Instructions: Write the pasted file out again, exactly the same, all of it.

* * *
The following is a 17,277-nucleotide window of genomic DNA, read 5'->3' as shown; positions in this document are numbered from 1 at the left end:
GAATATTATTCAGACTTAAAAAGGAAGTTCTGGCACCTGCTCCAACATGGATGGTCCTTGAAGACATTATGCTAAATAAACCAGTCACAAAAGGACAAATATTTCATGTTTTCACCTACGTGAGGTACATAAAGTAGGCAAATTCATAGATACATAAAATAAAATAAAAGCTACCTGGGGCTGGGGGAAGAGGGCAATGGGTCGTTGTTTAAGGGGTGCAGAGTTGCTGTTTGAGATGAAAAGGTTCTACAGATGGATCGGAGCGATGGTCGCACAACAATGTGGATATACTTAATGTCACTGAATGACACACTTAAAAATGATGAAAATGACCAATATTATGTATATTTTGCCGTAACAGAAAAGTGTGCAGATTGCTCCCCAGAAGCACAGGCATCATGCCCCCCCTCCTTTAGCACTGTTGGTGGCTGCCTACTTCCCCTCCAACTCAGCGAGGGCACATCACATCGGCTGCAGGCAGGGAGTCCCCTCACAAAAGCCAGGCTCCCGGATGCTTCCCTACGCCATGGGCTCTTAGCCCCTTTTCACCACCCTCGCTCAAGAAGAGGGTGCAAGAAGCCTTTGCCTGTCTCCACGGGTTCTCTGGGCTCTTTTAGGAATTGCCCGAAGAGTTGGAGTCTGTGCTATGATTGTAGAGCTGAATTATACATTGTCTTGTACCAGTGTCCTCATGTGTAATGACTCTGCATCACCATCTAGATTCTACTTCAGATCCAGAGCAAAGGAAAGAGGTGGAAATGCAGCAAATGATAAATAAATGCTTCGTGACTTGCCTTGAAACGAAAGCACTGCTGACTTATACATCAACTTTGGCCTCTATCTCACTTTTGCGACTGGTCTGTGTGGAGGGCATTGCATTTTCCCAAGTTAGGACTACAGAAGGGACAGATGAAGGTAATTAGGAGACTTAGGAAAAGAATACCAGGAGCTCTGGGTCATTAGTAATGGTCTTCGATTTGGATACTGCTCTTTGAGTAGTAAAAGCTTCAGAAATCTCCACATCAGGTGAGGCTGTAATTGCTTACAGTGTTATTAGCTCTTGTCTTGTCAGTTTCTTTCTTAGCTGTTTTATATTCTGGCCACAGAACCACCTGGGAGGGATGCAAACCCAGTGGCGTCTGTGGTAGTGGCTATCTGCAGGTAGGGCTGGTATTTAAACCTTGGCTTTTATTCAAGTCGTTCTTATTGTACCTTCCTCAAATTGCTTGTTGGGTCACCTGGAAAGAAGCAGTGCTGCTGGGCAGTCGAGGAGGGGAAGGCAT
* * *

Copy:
The following is a 17,277-nucleotide window of genomic DNA, read 5'->3' as shown; positions in this document are numbered from 1 at the left end:
GAATATTATTCAGACTTAAAAAGGAAGTTCTGGCACCTGCTCCAACATGGATGGTCCTTGAAGACATTATGCTAAATAAACCAGTCACAAAAGGACAAATATTTCATGTTTTCACCTACGTGAGGTACATAAAGTAGGCAAATTCATAGATACATAAAATAAAATAAAAGCTACCTGGGGCTGGGGGAAGAGGGCAATGGGTCGTTGTTTAAGGGGTGCAGAGTTGCTGTTTGAGATGAAAAGGTTCTACAGATGGATCGGAGCGATGGTCGCACAACAATGTGGATATACTTAATGTCACTGAATGACACACTTAAAAATGATGAAAATGACCAATATTATGTATATTTTGCCGTAACAGAAAAGTGTGCAGATTGCTCCCCAGAAGCACAGGCATCATGCCCCCCCTCCTTTAGCACTGTTGGTGGCTGCCTACTTCCCCTCCAACTCAGCGAGGGCACATCACATCGGCTGCAGGCAGGGAGTCCCCTCACAAAAGCCAGGCTCCCGGATGCTTCCCTACGCCATGGGCTCTTAGCCCCTTTTCACCACCCTCGCTCAAGAAGAGGGTGCAAGAAGCCTTTGCCTGTCTCCACGGGTTCTCTGGGCTCTTTTAGGAATTGCCCGAAGAGTTGGAGTCTGTGCTATGATTGTAGAGCTGAATTATACATTGTCTTGTACCAGTGTCCTCATGTGTAATGACTCTGCATCACCATCTAGATTCTACTTCAGATCCAGAGCAAAGGAAAGAGGTGGAAATGCAGCAAATGATAAATAAATGCTTCGTGACTTGCCTTGAAACGAAAGCACTGCTGACTTATACATCAACTTTGGCCTCTATCTCACTTTTGCGACTGGTCTGTGTGGAGGGCATTGCATTTTCCCAAGTTAGGACTACAGAAGGGACAGATGAAGGTAATTAGGAGACTTAGGAAAAGAATACCAGGAGCTCTGGGTCATTAGTAATGGTCTTCGATTTGGATACTGCTCTTTGAGTAGTAAAAGCTTCAGAAATCTCCACATCAGGTGAGGCTGTAATTGCTTACAGTGTTATTAGCTCTTGTCTTGTCAGTTTCTTTCTTAGCTGTTTTATATTCTGGCCACAGAACCACCTGGGAGGGATGCAAACCCAGTGGCGTCTGTGGTAGTGGCTATCTGCAGGTAGGGCTGGTATTTAAACCTTGGCTTTTATTCAAGTCGTTCTTATTGTACCTTCCTCAAATTGCTTGTTGGGTCACCTGGAAAGAAGCAGTGCTGCTGGGCAGTCGAGGAGGGGAAGGCAT